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Why does ping work without administrator privileges?

From a MSDN article on TCP/IP Raw Sockets:

... It is important to understand that some sockets of type SOCK_RAW may receive many unexpected datagrams. For example, a PING program may create a socket of type SOCK_RAW to send ICMP echo requests and receive responses....

This passage suggests that in order to perform a ICMP ping, one must use raw sockets on Windows platforms. However, the same article also says:

Note: To use a socket of type SOCK_RAW requires administrative privileges. Users running Winsock applications that use raw sockets must be a member of the Administrators group on the local computer, otherwise raw socket calls will fail with an error code of WSAEACCES. On Windows Vista and later, access for raw sockets is enforced at socket creation. In earlier versions of Windows, access for raw sockets is enforced during other socket operations.

I certainly don't need to be an Administrator to ping other hosts. So does ping.exe get special treatment, does it even use raw sockets or is there something else I am missing?

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marked as duplicate by Tibor, Brad Larson Sep 1 '12 at 16:32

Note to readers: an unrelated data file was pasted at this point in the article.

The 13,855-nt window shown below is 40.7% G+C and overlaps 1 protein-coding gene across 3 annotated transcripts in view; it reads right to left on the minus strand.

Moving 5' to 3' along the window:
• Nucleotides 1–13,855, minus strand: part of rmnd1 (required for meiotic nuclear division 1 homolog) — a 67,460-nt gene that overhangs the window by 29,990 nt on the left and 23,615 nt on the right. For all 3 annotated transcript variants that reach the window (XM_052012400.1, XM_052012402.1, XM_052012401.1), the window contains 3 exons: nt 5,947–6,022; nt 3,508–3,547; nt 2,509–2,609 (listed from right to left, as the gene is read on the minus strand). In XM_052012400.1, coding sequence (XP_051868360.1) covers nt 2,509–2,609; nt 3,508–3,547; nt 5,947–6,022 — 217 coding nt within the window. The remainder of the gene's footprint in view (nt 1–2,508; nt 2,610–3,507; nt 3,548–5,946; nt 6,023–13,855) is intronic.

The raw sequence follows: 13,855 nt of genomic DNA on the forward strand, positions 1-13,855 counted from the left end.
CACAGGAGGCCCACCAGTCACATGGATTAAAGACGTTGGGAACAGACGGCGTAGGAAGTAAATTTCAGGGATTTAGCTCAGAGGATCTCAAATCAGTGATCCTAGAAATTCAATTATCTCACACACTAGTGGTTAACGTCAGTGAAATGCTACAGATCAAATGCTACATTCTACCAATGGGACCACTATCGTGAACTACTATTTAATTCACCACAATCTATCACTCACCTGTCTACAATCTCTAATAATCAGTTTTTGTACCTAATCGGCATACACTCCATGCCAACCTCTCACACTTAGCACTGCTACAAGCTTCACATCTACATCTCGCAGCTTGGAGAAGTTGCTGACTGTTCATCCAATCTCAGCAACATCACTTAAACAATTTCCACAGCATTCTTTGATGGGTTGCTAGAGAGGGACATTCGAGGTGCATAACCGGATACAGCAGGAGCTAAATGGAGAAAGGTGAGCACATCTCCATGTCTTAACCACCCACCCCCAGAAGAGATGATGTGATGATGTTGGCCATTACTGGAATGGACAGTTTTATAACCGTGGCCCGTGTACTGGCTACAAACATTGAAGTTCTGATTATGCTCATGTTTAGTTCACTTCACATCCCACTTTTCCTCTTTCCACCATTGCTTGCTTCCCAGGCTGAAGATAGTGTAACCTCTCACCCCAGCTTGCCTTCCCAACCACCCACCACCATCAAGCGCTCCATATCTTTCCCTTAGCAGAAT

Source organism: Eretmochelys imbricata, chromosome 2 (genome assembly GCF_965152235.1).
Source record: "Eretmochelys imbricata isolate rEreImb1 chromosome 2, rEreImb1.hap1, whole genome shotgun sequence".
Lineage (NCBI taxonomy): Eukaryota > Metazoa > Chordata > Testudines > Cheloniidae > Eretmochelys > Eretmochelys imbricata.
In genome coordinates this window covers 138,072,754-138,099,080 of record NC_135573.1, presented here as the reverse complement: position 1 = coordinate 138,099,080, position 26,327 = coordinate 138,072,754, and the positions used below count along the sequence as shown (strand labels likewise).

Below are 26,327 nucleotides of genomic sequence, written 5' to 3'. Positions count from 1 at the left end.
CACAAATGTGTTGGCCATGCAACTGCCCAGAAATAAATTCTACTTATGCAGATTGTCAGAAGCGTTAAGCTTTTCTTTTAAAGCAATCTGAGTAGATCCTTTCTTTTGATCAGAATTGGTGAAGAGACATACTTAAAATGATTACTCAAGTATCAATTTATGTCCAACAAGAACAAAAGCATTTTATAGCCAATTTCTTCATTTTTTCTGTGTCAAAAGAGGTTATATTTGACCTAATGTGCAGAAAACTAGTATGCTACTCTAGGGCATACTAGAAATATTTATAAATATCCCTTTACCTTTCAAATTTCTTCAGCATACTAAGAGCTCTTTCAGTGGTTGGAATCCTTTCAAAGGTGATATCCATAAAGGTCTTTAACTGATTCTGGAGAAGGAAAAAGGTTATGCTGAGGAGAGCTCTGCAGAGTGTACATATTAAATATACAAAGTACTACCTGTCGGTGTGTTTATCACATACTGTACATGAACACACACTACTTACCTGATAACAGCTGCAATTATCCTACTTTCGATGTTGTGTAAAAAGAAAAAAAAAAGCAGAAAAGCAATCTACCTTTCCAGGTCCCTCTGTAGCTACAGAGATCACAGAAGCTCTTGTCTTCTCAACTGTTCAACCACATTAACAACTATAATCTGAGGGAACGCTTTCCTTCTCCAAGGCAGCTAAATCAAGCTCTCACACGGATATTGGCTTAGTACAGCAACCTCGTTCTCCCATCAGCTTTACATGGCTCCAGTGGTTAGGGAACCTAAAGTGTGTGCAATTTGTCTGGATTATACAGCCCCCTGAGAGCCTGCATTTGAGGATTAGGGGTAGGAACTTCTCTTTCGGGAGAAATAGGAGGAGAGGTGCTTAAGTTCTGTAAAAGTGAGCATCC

This question has been asked before and already has an answer. If those answers do not fully address your question, please ask a new question.

Maybe ping isn't using raw sockets? –  Uwe Keim Jul 11 '12 at 18:29
"This passage implies that in order to perform a ICMP ping, one must use raw sockets on Windows platforms." -- no, it does not. –  tenfour Jul 11 '12 at 18:50
@tenfour You're right, implies is too strong of a word. –  Tibor Jul 11 '12 at 18:51

1 Answer 1

up vote 3 down vote accepted

As Uwe commented, ping just doesn't use raw sockets. It uses specific API that sends echo requests called IcmpSendEcho, or IcmpSendEcho2.

You can use Dependency Walker on c:\windows\system32\ping.exe to see it yourself.

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I expect the real reason is history; on unix based systems ping often does require that the user be in a special group, or more typically the ping program has a special bit to run as that group (but internally will not permit ordinary users to generate ping floods). Windows inherits from earlier windows versions without a concept of user accounts or privileges, so there's probably an expectation among users that ping should work like it used to. –  Chris Stratton Jul 11 '12 at 18:51

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